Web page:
President William Ruto said people living in dangerous areas across the country would be relocated to land provided by the National Youth Authority while the government planned a long-term solution.

He said the military and the national government had been mobilized in cooperation with the county to assist those in distress.

Neighboring Kiambu District, part of which is in a river basin and has been affected by flooding, also announced that it would take measures to alleviate the situation, including building inspections.

In the past, buildings in and around the city have been demolished as a way to combat irregular development, but with little effect.

Some developments in and around the city have been criticized for blocking the flow of water to other areas.

Building on wetlands is also a major problem.

In 2018, Langata’s multi-million dollar Southend Mall and Westlands’ Ukai Mall were demolished as part of a campaign to reclaim wetlands.

Nairobi County Councilor Robert Alai said: “Right now we are building a lot of houses next to the river and it is very flooded. Walls are collapsing everywhere… Don’t go against nature. Nature will fight back,” Nairobi County MP Robert Alai wrote on X (formerly Twitter).

On April 24, 2024, residents walked through floodwaters after the Nairobi River burst its embankments and destroyed homes in the Matale Valley community in Nairobi, Kenya.On April 24, 2024, residents walked through floodwaters after the Nairobi River burst its embankments and destroyed homes in the Matale Valley community in Nairobi, Kenya.

The road has turned into a waterway [Reuters]

Before the recent floods, Mr Sakaja defended the development of high-rise buildings in some residential areas, saying the only way Nairobi could develop was by building.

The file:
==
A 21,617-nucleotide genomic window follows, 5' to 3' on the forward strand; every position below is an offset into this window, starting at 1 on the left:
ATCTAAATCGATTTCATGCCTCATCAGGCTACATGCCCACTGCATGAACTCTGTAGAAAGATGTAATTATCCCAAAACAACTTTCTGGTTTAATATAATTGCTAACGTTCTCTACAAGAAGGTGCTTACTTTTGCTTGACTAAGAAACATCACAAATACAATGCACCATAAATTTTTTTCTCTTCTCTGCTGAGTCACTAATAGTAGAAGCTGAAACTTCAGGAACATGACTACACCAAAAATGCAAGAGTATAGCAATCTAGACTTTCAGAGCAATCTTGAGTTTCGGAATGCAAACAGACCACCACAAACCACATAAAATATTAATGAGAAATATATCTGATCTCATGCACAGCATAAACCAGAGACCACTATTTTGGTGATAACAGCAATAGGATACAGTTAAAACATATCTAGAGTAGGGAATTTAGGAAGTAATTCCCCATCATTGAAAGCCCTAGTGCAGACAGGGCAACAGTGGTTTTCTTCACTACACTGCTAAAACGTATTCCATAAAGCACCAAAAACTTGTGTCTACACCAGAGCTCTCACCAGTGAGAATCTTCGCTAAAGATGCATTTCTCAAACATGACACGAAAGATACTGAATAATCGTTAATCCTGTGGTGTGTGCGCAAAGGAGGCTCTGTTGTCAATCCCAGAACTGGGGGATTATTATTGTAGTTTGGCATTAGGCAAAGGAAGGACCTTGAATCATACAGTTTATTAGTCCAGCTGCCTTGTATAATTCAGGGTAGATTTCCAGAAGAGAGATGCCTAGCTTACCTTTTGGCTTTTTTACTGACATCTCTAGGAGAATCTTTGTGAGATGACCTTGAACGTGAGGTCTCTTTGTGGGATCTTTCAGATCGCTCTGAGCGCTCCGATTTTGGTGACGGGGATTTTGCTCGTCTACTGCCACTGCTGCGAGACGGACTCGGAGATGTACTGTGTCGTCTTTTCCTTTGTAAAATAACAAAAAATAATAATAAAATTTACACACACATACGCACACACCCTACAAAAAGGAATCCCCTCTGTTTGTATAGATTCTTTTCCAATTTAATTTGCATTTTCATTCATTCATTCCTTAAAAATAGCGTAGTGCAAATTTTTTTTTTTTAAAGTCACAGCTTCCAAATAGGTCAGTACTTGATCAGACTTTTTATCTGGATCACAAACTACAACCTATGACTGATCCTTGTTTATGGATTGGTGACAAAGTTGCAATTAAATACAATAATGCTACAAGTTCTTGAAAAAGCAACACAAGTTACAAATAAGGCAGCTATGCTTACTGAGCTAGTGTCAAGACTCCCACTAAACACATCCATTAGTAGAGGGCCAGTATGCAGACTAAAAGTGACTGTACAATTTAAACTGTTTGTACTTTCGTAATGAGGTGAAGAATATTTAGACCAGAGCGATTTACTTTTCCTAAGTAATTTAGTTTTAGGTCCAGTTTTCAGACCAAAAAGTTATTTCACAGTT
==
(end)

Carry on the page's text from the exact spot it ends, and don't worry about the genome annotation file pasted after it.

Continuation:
His stance came amid criticism that development is straining an already overwhelmed infrastructure. He has now issued an order suspending all building development permits “until we are able to review all issued and continuing permits within the city.”

Many members of Congress also criticized the governor over city management, citing the sewage and flooding crisis.

Mr Sakaja defended himself by saying the criticism was politically motivated.

Sen. Samson Chelargay, an outspoken member of the ruling coalition, said the governor was not responsible, saying, “This is a problem we started in 1963 and cannot be solved now.”

Part of the problem can be traced back to the origins of Nairobi, which means “place of cold water” in the Maasai language, and the fact that Nairobi was not considered a suitable place for large numbers of people to live.

It began as a railway depot in the late 1890s under the jurisdiction of British colonial authorities. Engineers working on the site described the area as a “swamp,” and the land was wet and in “unsanitary conditions.”

Years later, colonial official Sir Charles Elliott said that Nairobi “was in a depression with a very thin layer of earth or rock. For the greater part of the year the soil was flooded.” .

However, it has developed into an attractive city with a good climate, lots of greenery, and a national park.

However, drainage problems persist.

The first master plans by colonial authorities took into account the layout of the land and designed measures to prevent disaster. Post-independence, there were at least two other blueprints so far, but they were largely unimplemented.

Professor Omenya said this season’s flooding showed that rainfall could become even more intense as a result of climate change, and new plans were urgently needed.

However, ordinary city residents continue mopping up, hoping the rain will stop.